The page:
Home >Opinion >Online-views >Jaitley’s budget has traditional values, modern vision
In this budget, Arun Jaitley has laid the foundation for reinventing the ritual next year. Photo: PTI
In this budget, Arun Jaitley has laid the foundation for reinventing the ritual next year. Photo: PTI

Jaitley’s budget has traditional values, modern vision

It is a budget with a soul and softness of the vintage 1960s and the mind and mentality of the 2020s

The Union Budget for 2017-18 is a mirror image of the person who presented it: likeable, sensible, non-controversial, accommodative and with very few rough edges, if any at all. Indeed, like Arun Jaitley, the Union budget is traditional in terms of the (budgetary) value system, and modern in (fiscal) sensibilities.

In budgetary genre, it is a good old classic budget; expansionary yet not imprudent; rural agrarian yet accommodative of industry and enterprise and institutional reform-oriented more than market reform-led.

The key driver of the budget is public expenditure not revenues, yet the core budgetary arithmetic is in place; personal income taxation makes a comeback after a long time.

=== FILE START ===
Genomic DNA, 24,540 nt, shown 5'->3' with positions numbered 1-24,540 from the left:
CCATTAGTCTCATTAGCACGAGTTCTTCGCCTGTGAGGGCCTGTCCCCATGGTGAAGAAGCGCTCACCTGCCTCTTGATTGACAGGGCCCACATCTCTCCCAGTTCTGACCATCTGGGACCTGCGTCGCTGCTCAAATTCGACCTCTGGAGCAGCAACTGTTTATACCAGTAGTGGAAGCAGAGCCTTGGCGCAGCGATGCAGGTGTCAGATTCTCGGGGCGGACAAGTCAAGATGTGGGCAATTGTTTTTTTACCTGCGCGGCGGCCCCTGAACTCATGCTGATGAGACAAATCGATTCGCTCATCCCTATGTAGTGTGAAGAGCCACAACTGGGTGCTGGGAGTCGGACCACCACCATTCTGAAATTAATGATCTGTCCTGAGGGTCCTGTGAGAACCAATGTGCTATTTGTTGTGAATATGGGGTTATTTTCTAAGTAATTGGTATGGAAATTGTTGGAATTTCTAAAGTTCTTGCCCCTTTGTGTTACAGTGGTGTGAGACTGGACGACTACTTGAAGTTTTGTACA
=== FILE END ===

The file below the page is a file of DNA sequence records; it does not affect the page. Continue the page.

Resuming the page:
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It is a budget with a soul and softness of the vintage 1960s and the mind and mentality of the 2020s.

Coming after two game-changing federalizing budgets, this budget neither has big bang announcements nor any fireworks. To that extent it is a simple-minded and effective public expenditure policy document.

If one joins all the dots of micro changes strewn across different parts of the budget, there is one macro design that emerges: formalization of the Indian economy.

Comparable, though not as glamorous as liberalization of the 1990s, or globalization of the 2000s, it is distinctive in its push towards formalization of the country’s informal economy.

This thrust comes at the right time; just when the world is becoming protectionist and the Indian economy is headed to become a unified market by the change in the overall indirect tax regime. It sets the stage for a growth strategy that is based on “home market"—a term very popular in the 1970s—development.

The critical macro question is whether the budgetary measures are overweight on addressing the issue of “under-consumption" in the economy, and underweight on “under-investment" in the economy.